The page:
McGinnis and the Dubitante Opinion

  • Date:
  • April 28, 2020

Last week Jake highlighted this Fifth Circuit opinion, United States v. McGinnis, in which Eric McGinnis raised a Second Amendment defense to his conviction under 18 U.S.C. § 922(g)(8) for possession of a firearm while subject to a domestic violence protective order.  Judge Stuart Kyle Duncan applied the two-part framework for Second Amendment challenges that has been adopted by nearly all circuits (including the Fifth Circuit) and upheld McGinnis’s conviction.

However, in an unusual (though not unprecedented) move, Judge Duncan also wrote a concurrence (joined by Judge Edith Jones) casting doubt on the soundness of his own majority opinion.

While our opinion today dutifully applies our court’s two-step framework for post-Heller Second Amendment challenges, I write separately to reiterate the view that we should retire this framework in favor of an approach focused on the Second Amendment’s text and history.

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I would support en banc review in this case or any appropriate future case to reassess our Second Amendment analysis.

Duncan’s concurrence is yet another signal that those judges who have spent decades applying the conventional tiers-of-scrutiny approach to constitutional questions have a revolt brewing. A group of younger, ideologically committed, and vocal judges are ready to upend half a century of jurisprudence for something more steeped in originalist methods, and the Second Amendment (unencumbered by much Supreme Court precedent) is the perfect vehicle for their revolution.  Much of the briefing in NYSRPA v. City of New York dealt with this very question of constitutional methodology, and Judge Duncan’s opinion signals which side he’s on.  (I joined an amicus brief for neither side in NYSRPA.)

But why write this kind of opinion at all?  Dubitante (“doubting”) is the technical term when a judge joins an opinion that he doesn’t quite believe.   What’s odd about Duncan’s dubitante opinion is that he also wrote for the majority.   Why write a majority opinion only to repudiate it a few pages later?  Why not simply write a dissent; or fold his reservations into the majority opinion?  Why not let Judge Jones author the concurrence since she was willing to join it?

After consulting with my colleagues (who are much better court watchers than I) here’s some speculation as to motives, which range from the most benign to the most cynical:

  • Judge Duncan is signaling to litigants that there are better arguments to support their relative positions (as one scholar noted here), but he has no priors about the correct outcome of that kind of argument, and thinks those alternative arguments need to be thoroughly explored.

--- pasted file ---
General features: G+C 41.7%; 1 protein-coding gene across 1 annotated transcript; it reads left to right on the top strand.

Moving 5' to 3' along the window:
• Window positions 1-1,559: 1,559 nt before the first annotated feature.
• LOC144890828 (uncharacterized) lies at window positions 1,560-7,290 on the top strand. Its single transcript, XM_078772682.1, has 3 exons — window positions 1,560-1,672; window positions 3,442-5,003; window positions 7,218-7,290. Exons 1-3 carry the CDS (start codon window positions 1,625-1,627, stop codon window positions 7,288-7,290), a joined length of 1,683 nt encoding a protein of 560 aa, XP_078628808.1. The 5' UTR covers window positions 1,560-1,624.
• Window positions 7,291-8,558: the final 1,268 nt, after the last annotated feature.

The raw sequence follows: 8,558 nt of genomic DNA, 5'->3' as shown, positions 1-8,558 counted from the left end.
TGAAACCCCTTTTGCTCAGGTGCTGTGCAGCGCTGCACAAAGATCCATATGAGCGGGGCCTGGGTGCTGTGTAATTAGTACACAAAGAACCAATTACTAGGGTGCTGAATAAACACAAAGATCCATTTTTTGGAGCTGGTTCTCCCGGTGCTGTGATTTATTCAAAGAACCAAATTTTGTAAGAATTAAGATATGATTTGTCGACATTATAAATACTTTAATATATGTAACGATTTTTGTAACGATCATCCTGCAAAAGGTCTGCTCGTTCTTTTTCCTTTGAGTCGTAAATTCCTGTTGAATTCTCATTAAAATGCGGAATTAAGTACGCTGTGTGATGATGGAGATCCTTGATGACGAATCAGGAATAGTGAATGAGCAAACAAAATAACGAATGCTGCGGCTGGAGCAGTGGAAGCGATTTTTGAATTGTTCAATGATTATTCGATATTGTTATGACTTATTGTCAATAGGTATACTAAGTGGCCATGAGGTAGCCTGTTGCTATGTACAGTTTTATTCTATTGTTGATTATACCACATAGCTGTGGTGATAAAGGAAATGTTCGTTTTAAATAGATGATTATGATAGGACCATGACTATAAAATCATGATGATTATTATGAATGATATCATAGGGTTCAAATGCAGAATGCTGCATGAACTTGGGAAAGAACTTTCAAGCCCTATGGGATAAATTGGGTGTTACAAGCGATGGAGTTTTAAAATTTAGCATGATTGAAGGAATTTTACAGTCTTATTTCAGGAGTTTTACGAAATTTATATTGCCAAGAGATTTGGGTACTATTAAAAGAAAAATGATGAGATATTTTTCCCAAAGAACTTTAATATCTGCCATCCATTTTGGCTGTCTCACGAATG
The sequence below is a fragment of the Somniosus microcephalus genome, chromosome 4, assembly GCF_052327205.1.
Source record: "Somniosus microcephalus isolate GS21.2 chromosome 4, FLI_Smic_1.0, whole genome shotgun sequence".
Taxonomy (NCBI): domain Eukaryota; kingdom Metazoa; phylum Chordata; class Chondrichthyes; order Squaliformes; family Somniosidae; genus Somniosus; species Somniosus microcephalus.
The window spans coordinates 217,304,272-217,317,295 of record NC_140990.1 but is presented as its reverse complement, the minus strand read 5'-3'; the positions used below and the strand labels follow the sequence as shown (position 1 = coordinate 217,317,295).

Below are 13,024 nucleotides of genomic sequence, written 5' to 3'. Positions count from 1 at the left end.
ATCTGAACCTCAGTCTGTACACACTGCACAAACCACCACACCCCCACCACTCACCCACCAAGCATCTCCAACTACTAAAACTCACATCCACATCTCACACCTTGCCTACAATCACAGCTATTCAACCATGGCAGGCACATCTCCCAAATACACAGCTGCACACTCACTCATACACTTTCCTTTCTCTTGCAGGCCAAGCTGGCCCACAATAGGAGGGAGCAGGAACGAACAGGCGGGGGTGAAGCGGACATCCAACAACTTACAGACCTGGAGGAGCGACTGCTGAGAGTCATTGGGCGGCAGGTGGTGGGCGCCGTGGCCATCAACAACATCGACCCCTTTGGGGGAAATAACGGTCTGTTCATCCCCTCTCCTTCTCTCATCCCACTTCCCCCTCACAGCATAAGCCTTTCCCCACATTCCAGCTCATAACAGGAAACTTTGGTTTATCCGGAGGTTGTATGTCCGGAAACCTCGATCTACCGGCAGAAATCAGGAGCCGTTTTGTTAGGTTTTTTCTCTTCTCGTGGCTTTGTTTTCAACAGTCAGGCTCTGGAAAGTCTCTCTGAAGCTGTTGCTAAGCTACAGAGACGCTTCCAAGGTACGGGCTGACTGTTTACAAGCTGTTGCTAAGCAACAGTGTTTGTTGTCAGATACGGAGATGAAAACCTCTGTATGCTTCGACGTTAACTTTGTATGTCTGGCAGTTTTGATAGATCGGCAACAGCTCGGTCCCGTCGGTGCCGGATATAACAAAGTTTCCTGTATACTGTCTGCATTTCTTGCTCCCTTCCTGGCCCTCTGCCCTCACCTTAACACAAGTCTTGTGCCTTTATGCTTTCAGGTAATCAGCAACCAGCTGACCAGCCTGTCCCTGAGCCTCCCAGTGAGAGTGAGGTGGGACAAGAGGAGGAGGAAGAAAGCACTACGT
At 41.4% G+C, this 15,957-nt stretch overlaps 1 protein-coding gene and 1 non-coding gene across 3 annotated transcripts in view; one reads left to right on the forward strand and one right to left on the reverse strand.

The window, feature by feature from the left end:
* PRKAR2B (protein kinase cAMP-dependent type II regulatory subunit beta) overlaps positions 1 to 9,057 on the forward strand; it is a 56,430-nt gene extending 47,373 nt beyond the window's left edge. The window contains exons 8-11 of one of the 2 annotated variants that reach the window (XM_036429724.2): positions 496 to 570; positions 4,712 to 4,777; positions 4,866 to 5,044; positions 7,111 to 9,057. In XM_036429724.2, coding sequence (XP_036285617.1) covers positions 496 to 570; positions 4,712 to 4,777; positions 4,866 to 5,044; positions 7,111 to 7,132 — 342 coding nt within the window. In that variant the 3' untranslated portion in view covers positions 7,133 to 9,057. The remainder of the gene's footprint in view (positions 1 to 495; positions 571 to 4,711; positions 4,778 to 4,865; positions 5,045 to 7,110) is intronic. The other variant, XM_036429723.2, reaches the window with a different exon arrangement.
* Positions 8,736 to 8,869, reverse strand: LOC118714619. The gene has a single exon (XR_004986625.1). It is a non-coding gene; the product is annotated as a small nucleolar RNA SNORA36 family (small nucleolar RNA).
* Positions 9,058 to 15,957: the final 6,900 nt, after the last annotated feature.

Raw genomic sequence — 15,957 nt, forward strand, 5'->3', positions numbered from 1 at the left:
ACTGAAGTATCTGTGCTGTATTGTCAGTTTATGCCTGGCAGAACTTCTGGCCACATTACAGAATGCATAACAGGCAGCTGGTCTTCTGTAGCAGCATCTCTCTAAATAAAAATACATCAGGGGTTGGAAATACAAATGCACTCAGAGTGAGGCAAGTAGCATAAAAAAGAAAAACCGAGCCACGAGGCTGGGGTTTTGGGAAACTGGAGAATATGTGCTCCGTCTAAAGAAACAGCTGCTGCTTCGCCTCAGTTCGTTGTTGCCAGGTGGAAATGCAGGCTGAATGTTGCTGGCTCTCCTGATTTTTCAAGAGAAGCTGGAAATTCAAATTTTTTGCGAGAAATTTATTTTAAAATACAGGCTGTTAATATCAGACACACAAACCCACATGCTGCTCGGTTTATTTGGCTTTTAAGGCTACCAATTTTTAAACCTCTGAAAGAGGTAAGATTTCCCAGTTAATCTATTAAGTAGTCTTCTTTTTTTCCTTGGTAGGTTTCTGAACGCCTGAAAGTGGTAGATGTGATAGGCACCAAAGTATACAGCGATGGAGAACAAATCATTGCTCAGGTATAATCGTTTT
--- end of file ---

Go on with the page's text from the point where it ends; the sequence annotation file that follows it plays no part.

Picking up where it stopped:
• Judge Duncan was assigned the opinion by a more senior judge (or perhaps the Chief of the Circuit). Rather than write an opinion that would fragment, he explained his reservations in a concurrence.
  • Judge Duncan wasn’t assigned the opinion but agreed to write it to help spread the workload. In writing the opinion, he became convinced the precedent was wrong.  Rather than voice his doubts in the majority opinion (leading to the fragmented opinion again), he wrote a concurrence to express them.
  • Judge Duncan is trimming. He doesn’t want to be the judge that says all persons subject to domestic violence restraining orders get to have a guns; but he doesn’t yet have a theory based in text, history and tradition to explain why they don’t; so he relies on precedent to get to an outcome he agrees with, but writes a concurrence to register his discomfort.
  • Judge Duncan is auditioning. He’s seen judges with impeccable credentials follow clearly established precedent on sensitive political topics and get passed up for a Supreme Court vacancy; so he’s signaling that he’s not really establishment, he’s part of the revolution.

I have no inside knowledge whether some, all, or none of these motives were at work in this opinion.   I do have a suspicion, however, that as the constraints of precedent begin to loosen (as Justice Thomas suggested here), and as the political branches come to regard respect for precedent as a defect rather than a virtue in a judicial officer, we may see more of these remarkable expressions of doubt.